Close to the Heart
Breastfeeding our Children, Honoring our Values
(A Resource of the Indian Health Service)
Honoring our Values...
There is no bond quite as special as the one between a breastfeeding mom and her baby. Many women also feel that breastfeeding is more convenient than bottlefeeding and much less expensive–no formula to buy.
You can continue to breastfeed even after you return to work or to school. An increasing number of employers provide nursing mothers a private room where they can nurse their babies or pump their breasts, and some employers now allow women to bring their babies to work with them. Employers have found that mothers who breastfeed are more productive employees and have lower rates of absenteeism.
Benefits of Breastfeeding
- Breastfed babies are healthier–they have fewer:
- Ear infections
- Respiratory infections (colds, coughs, flu)
- Bouts of diarrhea and pneumonia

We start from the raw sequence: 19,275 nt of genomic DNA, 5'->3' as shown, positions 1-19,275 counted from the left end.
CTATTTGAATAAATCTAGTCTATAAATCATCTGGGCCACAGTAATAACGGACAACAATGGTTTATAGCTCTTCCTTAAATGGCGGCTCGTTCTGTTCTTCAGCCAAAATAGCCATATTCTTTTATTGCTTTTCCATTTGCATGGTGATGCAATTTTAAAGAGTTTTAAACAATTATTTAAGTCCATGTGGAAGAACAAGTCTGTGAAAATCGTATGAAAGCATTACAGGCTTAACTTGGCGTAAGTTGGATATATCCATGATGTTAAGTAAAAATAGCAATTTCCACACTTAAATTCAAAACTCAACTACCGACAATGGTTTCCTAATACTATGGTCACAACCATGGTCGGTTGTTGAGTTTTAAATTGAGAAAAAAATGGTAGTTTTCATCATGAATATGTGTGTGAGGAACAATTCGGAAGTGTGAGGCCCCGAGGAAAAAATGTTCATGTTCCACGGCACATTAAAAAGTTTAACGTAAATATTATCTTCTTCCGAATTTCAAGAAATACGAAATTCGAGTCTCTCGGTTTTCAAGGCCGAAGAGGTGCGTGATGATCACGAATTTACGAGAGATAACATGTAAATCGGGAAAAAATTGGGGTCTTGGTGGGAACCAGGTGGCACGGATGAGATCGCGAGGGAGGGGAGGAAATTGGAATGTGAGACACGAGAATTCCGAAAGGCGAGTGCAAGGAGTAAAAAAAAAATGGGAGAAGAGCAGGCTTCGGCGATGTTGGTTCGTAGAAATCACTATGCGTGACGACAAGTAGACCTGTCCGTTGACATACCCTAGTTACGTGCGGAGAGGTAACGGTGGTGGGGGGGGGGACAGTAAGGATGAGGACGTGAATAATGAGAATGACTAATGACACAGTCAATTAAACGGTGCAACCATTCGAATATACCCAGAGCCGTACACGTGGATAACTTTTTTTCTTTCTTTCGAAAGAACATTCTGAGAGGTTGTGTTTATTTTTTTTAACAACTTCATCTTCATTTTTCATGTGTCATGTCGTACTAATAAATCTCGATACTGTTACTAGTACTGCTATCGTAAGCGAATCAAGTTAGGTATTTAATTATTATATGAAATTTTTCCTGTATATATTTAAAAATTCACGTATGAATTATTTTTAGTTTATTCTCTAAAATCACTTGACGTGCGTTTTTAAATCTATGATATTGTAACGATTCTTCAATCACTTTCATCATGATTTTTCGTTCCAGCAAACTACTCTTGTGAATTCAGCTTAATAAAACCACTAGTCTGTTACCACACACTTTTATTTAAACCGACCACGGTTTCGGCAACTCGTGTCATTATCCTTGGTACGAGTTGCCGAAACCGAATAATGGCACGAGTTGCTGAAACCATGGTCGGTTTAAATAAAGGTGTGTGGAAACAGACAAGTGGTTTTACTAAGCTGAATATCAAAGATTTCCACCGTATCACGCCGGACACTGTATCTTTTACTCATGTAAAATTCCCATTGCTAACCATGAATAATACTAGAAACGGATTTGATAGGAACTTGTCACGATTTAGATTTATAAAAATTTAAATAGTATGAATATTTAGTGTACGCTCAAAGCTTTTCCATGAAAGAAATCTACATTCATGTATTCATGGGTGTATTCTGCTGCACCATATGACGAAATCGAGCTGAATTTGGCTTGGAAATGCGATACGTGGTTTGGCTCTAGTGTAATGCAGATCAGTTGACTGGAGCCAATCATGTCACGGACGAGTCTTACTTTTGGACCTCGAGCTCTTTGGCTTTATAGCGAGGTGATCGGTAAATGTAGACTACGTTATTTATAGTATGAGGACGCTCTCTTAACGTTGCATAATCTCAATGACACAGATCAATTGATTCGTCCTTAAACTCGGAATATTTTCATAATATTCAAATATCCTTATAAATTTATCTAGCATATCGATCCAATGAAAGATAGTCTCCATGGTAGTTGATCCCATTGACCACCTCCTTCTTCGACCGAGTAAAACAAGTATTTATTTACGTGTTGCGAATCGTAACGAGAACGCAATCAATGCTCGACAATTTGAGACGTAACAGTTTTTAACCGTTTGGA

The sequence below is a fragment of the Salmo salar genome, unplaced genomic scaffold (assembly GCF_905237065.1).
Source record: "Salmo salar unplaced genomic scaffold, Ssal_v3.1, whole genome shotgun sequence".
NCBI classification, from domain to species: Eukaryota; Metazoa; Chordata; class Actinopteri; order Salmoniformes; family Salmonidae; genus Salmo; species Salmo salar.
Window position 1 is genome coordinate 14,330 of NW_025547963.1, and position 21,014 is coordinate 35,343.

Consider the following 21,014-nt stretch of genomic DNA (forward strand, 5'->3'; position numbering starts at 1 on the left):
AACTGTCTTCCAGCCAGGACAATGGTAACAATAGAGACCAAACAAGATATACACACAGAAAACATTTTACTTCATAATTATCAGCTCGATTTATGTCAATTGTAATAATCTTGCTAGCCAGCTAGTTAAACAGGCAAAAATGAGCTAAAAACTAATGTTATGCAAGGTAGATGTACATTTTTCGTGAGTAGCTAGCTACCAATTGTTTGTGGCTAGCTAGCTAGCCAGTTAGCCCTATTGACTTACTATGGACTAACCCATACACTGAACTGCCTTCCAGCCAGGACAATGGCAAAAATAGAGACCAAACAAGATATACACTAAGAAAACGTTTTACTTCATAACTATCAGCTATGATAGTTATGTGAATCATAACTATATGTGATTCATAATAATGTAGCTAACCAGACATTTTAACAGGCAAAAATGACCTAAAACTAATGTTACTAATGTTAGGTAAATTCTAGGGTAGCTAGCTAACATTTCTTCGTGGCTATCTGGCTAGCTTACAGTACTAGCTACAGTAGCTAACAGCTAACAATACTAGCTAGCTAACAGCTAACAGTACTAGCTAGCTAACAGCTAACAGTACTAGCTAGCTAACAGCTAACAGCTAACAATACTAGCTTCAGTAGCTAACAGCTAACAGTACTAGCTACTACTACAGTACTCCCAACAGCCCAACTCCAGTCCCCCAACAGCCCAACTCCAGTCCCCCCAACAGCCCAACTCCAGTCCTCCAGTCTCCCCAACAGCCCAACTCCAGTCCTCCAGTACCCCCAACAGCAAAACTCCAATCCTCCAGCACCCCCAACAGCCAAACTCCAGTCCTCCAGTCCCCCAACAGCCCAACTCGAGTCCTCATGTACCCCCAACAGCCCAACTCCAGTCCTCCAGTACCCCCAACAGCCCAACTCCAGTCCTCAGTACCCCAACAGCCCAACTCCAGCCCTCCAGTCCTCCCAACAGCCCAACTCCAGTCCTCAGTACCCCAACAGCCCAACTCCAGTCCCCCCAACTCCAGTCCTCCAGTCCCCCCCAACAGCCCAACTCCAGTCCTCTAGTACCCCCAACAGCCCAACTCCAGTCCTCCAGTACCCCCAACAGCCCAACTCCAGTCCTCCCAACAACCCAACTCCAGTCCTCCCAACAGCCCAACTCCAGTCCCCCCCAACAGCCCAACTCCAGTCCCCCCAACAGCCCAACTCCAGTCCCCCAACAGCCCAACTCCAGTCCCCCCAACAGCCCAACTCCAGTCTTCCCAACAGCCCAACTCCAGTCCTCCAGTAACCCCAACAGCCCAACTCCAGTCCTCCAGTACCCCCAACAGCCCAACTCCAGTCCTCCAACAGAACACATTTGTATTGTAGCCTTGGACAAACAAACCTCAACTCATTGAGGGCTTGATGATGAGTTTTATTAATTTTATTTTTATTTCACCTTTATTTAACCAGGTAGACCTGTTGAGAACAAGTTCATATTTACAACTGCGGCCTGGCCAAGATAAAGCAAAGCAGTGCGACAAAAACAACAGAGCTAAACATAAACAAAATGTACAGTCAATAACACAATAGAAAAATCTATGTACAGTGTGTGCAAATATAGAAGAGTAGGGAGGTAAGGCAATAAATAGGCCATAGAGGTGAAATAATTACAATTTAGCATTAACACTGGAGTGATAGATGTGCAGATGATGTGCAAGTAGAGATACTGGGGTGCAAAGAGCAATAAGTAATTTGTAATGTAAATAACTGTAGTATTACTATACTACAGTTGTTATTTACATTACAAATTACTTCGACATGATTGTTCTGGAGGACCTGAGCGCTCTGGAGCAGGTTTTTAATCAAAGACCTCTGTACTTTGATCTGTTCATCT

- Urinary tract infections
- Breast milk contains a balance of nutrients that is just right for growing babies.
- Breastfed babies grow up leaner.
- Breastfed babies are less likely to get diabetes later in life.
- Breastfeeding may protect against infection even after breastfeeding stops.
- Breastfed babies have stronger immune systems.
- Women who breastfeed return more easily to their pre-pregnancy weight.
- Breastfeeding is convenient and inexpensive.
- Breastfeeding can fit with school or work.
Nurturing our Children
Breastfeeding is the healthiest way to nourish our children. Mother's milk provides protection for babies against infection. Breast milk also lowers a child's risk of becoming obese or developing diabetes later in life.
Breastfeeding offers many benefits to nursing moms. Breastfeeding mothers have lower rates of certain kinds of cancers. Women who breastfeed also return to their pre-pregnancy weight more easily than women who bottlefeed.
For more information call the
Phoenix Indian Medical Center, IHS
Diabetes Center of Excellence
Breastfeeding Helpline at 1–877–868–9473 (toll-free)
Funded by the National Institute of Diabetes and Digestive and Kidney Diseases, NIH
Page last updated: November 14, 2011